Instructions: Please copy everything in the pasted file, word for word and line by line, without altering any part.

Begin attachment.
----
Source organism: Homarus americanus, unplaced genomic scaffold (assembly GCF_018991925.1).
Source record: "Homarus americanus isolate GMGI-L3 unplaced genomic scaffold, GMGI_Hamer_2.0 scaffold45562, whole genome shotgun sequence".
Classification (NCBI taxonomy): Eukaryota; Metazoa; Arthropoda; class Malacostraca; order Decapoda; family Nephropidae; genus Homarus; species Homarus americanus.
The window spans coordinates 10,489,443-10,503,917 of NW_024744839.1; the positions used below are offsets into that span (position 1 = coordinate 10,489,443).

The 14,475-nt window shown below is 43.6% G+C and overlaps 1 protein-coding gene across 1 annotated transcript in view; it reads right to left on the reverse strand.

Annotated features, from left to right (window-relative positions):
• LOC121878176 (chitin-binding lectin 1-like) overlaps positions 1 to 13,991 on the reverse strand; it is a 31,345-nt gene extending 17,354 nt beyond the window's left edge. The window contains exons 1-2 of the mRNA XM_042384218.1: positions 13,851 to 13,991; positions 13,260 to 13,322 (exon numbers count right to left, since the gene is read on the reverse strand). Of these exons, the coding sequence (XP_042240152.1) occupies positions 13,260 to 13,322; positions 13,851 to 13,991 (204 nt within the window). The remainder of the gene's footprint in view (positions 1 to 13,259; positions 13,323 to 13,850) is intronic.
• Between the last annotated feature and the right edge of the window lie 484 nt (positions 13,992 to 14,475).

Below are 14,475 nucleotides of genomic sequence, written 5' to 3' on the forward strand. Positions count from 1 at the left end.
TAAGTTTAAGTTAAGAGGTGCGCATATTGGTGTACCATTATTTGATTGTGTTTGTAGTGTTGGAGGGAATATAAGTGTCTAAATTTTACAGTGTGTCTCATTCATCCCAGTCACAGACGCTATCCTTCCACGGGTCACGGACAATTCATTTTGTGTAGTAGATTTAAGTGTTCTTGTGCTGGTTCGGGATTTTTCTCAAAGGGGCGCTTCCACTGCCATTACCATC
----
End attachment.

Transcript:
Source organism: Homarus americanus, unplaced genomic scaffold (assembly GCF_018991925.1).
Source record: "Homarus americanus isolate GMGI-L3 unplaced genomic scaffold, GMGI_Hamer_2.0 scaffold45562, whole genome shotgun sequence".
Classification (NCBI taxonomy): Eukaryota; Metazoa; Arthropoda; class Malacostraca; order Decapoda; family Nephropidae; genus Homarus; species Homarus americanus.
The window spans coordinates 10,489,443-10,503,917 of NW_024744839.1; the positions used below are offsets into that span (position 1 = coordinate 10,489,443).

The 14,475-nt window shown below is 43.6% G+C and overlaps 1 protein-coding gene across 1 annotated transcript in view; it reads right to left on the reverse strand.

Annotated features, from left to right (window-relative positions):
• LOC121878176 (chitin-binding lectin 1-like) overlaps positions 1 to 13,991 on the reverse strand; it is a 31,345-nt gene extending 17,354 nt beyond the window's left edge. The window contains exons 1-2 of the mRNA XM_042384218.1: positions 13,851 to 13,991; positions 13,260 to 13,322 (exon numbers count right to left, since the gene is read on the reverse strand). Of these exons, the coding sequence (XP_042240152.1) occupies positions 13,260 to 13,322; positions 13,851 to 13,991 (204 nt within the window). The remainder of the gene's footprint in view (positions 1 to 13,259; positions 13,323 to 13,850) is intronic.
• Between the last annotated feature and the right edge of the window lie 484 nt (positions 13,992 to 14,475).

Below are 14,475 nucleotides of genomic sequence, written 5' to 3' on the forward strand. Positions count from 1 at the left end.
TAAGTTTAAGTTAAGAGGTGCGCATATTGGTGTACCATTATTTGATTGTGTTTGTAGTGTTGGAGGGAATATAAGTGTCTAAATTTTACAGTGTGTCTCATTCATCCCAGTCACAGACGCTATCCTTCCACGGGTCACGGACAATTCATTTTGTGTAGTAGATTTAAGTGTTCTTGTGCTGGTTCGGGATTTTTCTCAAAGGGGCGCTTCCACTGCCATTACCATC